In his opinion piece published on centralbanking.com Worrell pointed out, “At one time it was hoped that some form of digital money might assist in overcoming the problems caused by the loss of correspondent banking services by many developing economies. This proved not to be the case, because the instructions for the international transfer of value are intermediated through a bank-based system of identification and confirmation. For similar reasons, the use of digital currencies by some countries to avoid economic and sanctions has proved ineffectual.”
Worrell’s overall argument seems to resonate here in Jamaica where the Bank of Jamaica (BOJ) has been actively trying for the last few years to roll out its CBDC called JAM-DEX. Already, the National Commercial Bank (NCB), through its digital wallet, Lynk, offers the CBDC to its customers and has already registered over 200,000 participants. Before August of last year, Lynk embarked on an extensive marketing campaign to establish awareness and onboard customers but has had limited success otherwise, especially with just over 5,000 merchants accepting JAM-DEX as payment.
So far, Lynk has pivoted. With its budget slashed, it has turned to focusing more on capturing business in the remittance market to justify the spend it has already made while it targets more businesses to accept JAM-DEX. The Business Observer understands talks are ongoing with fast-food outlets in that regard. The app now enables users to purchase mobile phone credit; utilise its bill payment feature to pay utility companies, insurance brokers and loan agents, and transfer funds to other Lynk accounts.
The BOJ last year also announced that JN Bank was approved to issue JAM-DEX and though the bank issued a release in February saying it is finalising its digital wallet, JN Pay, to facilitate CBDC transactions, it is not clear how far it has reached with such efforts.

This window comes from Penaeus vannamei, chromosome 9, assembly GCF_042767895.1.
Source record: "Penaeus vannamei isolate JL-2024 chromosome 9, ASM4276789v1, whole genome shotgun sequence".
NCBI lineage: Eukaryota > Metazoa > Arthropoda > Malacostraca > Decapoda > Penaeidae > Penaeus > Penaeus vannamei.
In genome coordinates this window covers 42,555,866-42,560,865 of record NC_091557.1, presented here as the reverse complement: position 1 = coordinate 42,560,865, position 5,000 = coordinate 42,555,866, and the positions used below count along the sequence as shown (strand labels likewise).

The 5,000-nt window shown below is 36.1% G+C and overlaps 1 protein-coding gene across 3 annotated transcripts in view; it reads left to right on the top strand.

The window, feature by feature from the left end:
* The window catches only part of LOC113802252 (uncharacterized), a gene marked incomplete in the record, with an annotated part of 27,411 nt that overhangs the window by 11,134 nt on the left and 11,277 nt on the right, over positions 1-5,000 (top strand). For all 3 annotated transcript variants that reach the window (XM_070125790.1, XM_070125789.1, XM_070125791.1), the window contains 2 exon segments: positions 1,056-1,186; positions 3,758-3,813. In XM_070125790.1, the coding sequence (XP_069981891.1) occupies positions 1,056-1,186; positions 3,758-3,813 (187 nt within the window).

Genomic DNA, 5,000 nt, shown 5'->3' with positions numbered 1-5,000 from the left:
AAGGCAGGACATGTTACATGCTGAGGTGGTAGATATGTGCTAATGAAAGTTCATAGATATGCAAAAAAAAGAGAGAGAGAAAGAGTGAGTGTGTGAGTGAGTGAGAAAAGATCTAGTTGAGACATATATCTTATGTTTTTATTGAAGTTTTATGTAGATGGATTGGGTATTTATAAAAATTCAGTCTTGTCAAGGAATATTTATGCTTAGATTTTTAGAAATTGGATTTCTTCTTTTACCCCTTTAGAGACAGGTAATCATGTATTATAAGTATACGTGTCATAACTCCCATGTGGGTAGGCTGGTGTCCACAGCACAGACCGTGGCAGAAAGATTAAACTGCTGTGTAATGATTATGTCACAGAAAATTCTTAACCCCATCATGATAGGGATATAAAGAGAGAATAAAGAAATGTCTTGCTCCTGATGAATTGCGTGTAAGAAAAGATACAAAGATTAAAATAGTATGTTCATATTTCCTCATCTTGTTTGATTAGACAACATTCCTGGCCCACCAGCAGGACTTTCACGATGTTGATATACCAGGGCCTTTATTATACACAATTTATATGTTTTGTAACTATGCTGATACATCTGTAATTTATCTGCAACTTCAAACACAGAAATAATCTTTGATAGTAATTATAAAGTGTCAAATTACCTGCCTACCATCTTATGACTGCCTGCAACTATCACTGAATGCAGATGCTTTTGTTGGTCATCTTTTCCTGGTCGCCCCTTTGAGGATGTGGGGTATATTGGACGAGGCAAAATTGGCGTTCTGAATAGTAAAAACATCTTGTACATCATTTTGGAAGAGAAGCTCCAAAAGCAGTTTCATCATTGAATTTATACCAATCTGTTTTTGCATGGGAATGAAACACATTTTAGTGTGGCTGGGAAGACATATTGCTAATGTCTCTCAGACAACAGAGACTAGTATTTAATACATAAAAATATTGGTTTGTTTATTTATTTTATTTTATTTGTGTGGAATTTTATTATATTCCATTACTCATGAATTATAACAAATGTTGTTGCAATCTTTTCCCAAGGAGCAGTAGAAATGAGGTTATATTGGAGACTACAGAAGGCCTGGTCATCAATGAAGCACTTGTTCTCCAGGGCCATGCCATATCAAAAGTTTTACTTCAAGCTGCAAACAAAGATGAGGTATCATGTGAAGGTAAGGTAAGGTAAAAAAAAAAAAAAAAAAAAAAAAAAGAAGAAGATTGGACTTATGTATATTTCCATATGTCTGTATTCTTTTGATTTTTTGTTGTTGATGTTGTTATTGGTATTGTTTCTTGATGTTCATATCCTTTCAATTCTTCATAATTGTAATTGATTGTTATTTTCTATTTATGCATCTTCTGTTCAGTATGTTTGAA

The Business Observer reached out to the BOJ to ascertain successes in its own efforts to establish JAM-DEX but was told that Natalie Haynes, the deputy governor for banking, currency operations and financial markets infrastructure, was on leave.
Still, for Worrell the efforts are in vain unless CBDCs address the problems of the tardiness and cost of retail payments.
“Once we dispense with the notion of a currency, there seems no reason to prefer a digital form of central bank money to the retail platforms which already exist,” he pointed out.
The former central bank governor wrote: “The sentiment that digital currencies are the future of money is based on the misapprehension that digital money is a novelty. On the contrary, money is already digital, as is the entire system of modern payments, both domestic and international. What remains of the old system of holding notes and coins to be used for making payments is a small residual. Rather than provide a digital equivalent, policies should focus on providing fast reliable Internet systems universally, thereby providing everyone access to the bank-based payments system, and measures to raise the incomes and life circumstances of the poor so that they are able to enter the banking system.”